Leaf and seed samples were collected from wild natural populations. All seeds, leaves and data were collected and transferred according to local legislation, with permission and supplied for non-commercial use and research under the Standard Material Transfer Agreement in accordance with the International Treaty on Plant Genetic Resources for Food and Agriculture. None of the species included in the present study are CITES listed. Formal field identification was carried out by Steven B. Janssens (Meise Botanic Garden, Belgium). Leaf samples were collected randomly from 5 local populations per species (Fig. 4, Table S1). From each population, leaves from 15 plants on average were sampled and further used in this study. Dried leaf samples were taken to the laboratory following the field mission for DNA extraction. A single seed containing bunch (infructescence) was also collected from each population. Groups of fruits (hands) from the former clusters of flowers subtended by one bract, were separated and processed separately after shipping to Meise Botanic garden as described by Kallow et al. [69]. Bunches collected in Viet Nam were not separated by hand and were processed in a similar way in the laboratory of Plant Resource Center (Ha Noi, Viet Nam). In both cases, seeds were stored at 15% relative humidity and − 20 °C prior to germination and DNA extraction.

To overcome barriers associated with low and unpredictable in vivo germination, seeds were germinated by embryo rescue as described by Kallow et al. [6]. Seeds were selected randomly from two to three hands per bunch, or, for three bunches of M. acuminata and all bunches of M. balbisiana, from pooled seeds from the whole bunch. Due to low seed numbers and viability of M. balbisiana accessions DNA was extracted directly from their embryos. An average of 16 seeds per bunch were used in this study.

For each population, exact coordinates were recorded with a Garmin GPS device. Detailed taxonomic field notes, and notes on geography and ecology, were recorded for each sample. Photographs of mother plants (the plant from which the bunch was taken) and of bunches were taken. Seed samples from PNG and Bougainville were accessioned into the Meise Botanic Garden seed bank (Meise, Belgium). Seeds from Viet Nam were accessioned into the seed bank of Plant Resources Center (Ha Noi, Vietnam).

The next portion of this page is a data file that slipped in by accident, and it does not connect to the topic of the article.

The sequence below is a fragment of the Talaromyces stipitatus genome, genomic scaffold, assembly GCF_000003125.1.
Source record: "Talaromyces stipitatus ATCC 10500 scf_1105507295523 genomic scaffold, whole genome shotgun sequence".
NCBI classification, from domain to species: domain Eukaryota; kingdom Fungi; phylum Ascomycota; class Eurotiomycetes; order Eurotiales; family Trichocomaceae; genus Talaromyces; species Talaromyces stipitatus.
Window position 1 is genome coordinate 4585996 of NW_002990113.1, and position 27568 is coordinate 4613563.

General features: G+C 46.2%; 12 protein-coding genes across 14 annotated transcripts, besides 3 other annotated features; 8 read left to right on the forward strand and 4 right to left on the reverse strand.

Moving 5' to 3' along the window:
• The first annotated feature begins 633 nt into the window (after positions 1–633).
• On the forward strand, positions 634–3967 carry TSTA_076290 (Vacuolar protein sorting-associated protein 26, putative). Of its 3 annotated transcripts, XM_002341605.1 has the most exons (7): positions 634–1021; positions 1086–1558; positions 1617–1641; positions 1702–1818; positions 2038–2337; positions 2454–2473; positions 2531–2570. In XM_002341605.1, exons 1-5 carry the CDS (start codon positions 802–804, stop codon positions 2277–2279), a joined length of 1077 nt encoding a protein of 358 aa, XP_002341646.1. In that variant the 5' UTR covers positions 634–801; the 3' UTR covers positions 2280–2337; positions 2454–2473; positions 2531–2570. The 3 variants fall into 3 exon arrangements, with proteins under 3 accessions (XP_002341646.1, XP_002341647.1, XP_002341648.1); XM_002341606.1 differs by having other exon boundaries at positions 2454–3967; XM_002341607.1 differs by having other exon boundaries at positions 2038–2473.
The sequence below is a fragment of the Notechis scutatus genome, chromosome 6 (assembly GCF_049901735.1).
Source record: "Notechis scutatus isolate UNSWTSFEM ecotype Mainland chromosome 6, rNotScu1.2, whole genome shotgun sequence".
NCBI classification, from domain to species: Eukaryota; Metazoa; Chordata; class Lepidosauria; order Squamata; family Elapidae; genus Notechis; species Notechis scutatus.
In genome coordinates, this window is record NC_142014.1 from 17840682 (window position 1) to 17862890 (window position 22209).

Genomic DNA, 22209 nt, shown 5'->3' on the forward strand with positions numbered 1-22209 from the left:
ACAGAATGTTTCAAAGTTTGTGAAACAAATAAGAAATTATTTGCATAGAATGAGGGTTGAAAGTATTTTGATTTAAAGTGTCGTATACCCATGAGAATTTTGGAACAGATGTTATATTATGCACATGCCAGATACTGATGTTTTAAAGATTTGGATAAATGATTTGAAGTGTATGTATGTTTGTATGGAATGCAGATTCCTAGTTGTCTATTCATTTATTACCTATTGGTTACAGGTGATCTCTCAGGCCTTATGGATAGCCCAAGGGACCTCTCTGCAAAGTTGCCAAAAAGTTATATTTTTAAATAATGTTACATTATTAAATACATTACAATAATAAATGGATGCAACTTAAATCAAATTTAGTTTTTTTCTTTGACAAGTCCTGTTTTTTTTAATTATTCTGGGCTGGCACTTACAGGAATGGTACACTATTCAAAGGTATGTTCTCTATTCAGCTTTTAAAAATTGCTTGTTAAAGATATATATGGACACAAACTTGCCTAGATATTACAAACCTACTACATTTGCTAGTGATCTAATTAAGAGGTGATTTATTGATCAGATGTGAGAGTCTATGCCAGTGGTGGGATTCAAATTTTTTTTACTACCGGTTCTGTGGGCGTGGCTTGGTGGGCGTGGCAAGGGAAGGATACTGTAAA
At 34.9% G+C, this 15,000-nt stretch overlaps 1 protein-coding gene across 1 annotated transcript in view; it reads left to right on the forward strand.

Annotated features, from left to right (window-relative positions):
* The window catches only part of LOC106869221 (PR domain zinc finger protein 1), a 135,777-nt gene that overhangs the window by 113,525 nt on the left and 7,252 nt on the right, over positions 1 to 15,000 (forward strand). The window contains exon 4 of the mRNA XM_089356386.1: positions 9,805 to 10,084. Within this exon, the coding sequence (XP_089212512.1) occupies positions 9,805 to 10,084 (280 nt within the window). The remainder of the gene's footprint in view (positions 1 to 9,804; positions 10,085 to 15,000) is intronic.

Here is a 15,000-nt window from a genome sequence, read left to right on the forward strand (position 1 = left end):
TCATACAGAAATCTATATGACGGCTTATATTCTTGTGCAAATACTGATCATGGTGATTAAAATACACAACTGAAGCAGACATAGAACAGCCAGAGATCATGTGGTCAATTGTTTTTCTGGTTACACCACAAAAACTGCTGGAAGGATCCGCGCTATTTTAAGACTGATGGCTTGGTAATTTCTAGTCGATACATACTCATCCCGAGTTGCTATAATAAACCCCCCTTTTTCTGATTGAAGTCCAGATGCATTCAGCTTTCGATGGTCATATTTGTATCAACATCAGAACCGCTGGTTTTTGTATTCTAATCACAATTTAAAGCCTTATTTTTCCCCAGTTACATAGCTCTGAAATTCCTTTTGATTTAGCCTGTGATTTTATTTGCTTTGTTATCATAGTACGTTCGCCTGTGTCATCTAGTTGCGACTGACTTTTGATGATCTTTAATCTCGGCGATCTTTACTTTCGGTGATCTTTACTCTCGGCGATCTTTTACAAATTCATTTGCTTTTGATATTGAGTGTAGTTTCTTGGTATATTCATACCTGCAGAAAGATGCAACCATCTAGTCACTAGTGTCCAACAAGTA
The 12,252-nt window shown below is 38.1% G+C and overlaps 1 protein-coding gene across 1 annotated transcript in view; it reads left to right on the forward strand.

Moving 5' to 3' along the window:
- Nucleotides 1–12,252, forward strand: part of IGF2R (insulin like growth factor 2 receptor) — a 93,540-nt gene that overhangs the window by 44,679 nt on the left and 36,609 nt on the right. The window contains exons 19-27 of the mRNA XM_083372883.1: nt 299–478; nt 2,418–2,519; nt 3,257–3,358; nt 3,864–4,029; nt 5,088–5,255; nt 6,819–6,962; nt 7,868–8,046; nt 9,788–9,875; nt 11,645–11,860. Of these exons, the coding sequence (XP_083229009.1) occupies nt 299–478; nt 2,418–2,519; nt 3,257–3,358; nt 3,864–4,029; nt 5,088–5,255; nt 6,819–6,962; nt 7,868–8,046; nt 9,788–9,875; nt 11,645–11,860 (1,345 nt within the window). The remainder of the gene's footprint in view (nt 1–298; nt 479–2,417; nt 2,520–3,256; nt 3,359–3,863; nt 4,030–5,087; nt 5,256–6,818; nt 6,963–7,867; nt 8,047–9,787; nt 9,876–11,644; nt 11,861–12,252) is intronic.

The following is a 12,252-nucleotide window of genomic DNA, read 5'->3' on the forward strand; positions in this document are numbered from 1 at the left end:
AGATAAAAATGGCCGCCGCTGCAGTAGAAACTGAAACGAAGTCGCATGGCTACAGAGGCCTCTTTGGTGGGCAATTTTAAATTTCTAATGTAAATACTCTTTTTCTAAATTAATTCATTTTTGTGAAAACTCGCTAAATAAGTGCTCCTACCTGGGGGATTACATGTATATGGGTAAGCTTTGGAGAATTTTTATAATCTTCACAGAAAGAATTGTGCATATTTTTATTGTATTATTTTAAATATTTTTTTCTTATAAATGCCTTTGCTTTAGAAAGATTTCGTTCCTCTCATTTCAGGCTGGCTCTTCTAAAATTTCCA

Microsatellite PCR

We isolated DNA using a method adapted from Doyle and Doyle [77] and then sequenced samples using a suite of taxon specific polymorphic microsatellite markers arranged in multiplexes (Table S2). For M. acuminata we developed mutiplexes from previous studies [34, 78,79,80,81,82,83]. A total of 86 primer pairs were tested for amplification individually and then arranged in a total of 15 multiplexes using Multiplex Manager [84] and Multiple Primer Analyzer [85] with 12 M. acuminata samples. From this, 20 markers arranged in four multiplexes were selected. For M. balbisiana, we used the multiplex arrangement of Bawin et al. [57]. These included 18 SSR markers organized into four multiplexes. For M. maclayi, a total of 16 specific SSR markers were newly developed and optimized by Genoscreen (Lille, France) and arranged in four multiplexes. We used an M13 labelling protocol [86] to arrange multiplexes. We used the Type-it Microsatellite PCR Kit (Qiagen, Venlo, the Netherlands) to amplify microsatellite regions. We then sequenced the resultant PCR product on an ABI 3730 sequencer (Applied Biosystems, Foster City, California, US). See Supplementary Methods for detailed methodology.

Data analysis

Fragment length analysis and quality check

We analyzed microsatellite fragment lengths using Geneious v 8.1.9 software. Loci and samples with more than 25% missing data were excluded from the analysis to allow for missing-ness to be similar for seeds and populations. This resulted in excluding from the data one locus used for M. acuminata data, eight for M. balbisiana and two for M. maclayi (Table S3). Several loci were missing from M. balbisiana presumably because of low DNA concentrations resultant of extraction from embryos rather than leaves. Resultant missing data was 3.9% for M. acuminata, 8.1% for M. balbisiana and 4.7% for M. maclayi. We then assessed allele data for null allele excess, large allele drop out and error due to stuttering using the Microchecker software [87].

Genetic assessment

Genetic assessment was carried out at two levels: the regional level whereby samples were pooled by either all local populations or all seeds per species; and the local level whereby samples were not pooled but kept separate from each local population and each bunch per species. At the regional level we calculated several indices to represent genetic diversity of populations and seeds. All computations were carried out in the R environment [88]. As a broad estimate of the amount of genetic material present, we determined AR rarefied to equal sample size [89], using the pegas package [90]. We counted PA, present in populations and not seeds and vice versa using the poppr package [91]; and, in order to assess the rarity of alleles in samples, assessed the relative frequency of alleles, computed in the adegenet package [92]. To represent the genotypic diversity of samples and to assess inbreeding we calculated Hexp [44]. We also measured the Ho to assess population genotypic diversity and inbreeding. The number of MLG was computed, as an indicator of clonality. Several commonly used diversity indices were also calculated using the poppr package [91]: H′, λ and E5. At the local level, we repeated calculations of AR, Ho, Hexp and additionally calculated Fis [45] in the hierfstat package [93]. Indices were compared using two-sample t tests.

Cumulative proportional allelic richness